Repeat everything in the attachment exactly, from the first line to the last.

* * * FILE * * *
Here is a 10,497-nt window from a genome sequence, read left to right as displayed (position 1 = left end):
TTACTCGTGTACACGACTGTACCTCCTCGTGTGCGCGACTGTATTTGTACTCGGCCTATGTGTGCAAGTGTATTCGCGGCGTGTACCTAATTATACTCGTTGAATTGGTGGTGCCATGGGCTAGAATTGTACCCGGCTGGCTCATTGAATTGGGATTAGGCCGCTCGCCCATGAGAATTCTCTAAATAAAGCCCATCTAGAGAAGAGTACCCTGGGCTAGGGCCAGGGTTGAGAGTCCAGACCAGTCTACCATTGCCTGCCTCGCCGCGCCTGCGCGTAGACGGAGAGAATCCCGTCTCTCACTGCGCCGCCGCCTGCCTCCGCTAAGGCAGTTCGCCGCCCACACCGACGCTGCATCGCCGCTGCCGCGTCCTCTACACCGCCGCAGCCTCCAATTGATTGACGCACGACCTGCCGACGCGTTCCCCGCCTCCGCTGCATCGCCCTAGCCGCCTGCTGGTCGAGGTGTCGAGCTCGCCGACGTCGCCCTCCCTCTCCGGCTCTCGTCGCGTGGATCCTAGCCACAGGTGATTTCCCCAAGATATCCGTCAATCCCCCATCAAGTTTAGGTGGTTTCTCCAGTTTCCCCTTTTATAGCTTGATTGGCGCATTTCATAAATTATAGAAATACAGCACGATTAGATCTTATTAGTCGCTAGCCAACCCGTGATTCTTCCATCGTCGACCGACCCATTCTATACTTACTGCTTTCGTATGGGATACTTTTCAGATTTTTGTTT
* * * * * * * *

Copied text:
Here is a 10,497-nt window from a genome sequence, read left to right as displayed (position 1 = left end):
TTACTCGTGTACACGACTGTACCTCCTCGTGTGCGCGACTGTATTTGTACTCGGCCTATGTGTGCAAGTGTATTCGCGGCGTGTACCTAATTATACTCGTTGAATTGGTGGTGCCATGGGCTAGAATTGTACCCGGCTGGCTCATTGAATTGGGATTAGGCCGCTCGCCCATGAGAATTCTCTAAATAAAGCCCATCTAGAGAAGAGTACCCTGGGCTAGGGCCAGGGTTGAGAGTCCAGACCAGTCTACCATTGCCTGCCTCGCCGCGCCTGCGCGTAGACGGAGAGAATCCCGTCTCTCACTGCGCCGCCGCCTGCCTCCGCTAAGGCAGTTCGCCGCCCACACCGACGCTGCATCGCCGCTGCCGCGTCCTCTACACCGCCGCAGCCTCCAATTGATTGACGCACGACCTGCCGACGCGTTCCCCGCCTCCGCTGCATCGCCCTAGCCGCCTGCTGGTCGAGGTGTCGAGCTCGCCGACGTCGCCCTCCCTCTCCGGCTCTCGTCGCGTGGATCCTAGCCACAGGTGATTTCCCCAAGATATCCGTCAATCCCCCATCAAGTTTAGGTGGTTTCTCCAGTTTCCCCTTTTATAGCTTGATTGGCGCATTTCATAAATTATAGAAATACAGCACGATTAGATCTTATTAGTCGCTAGCCAACCCGTGATTCTTCCATCGTCGACCGACCCATTCTATACTTACTGCTTTCGTATGGGATACTTTTCAGATTTTTGTTT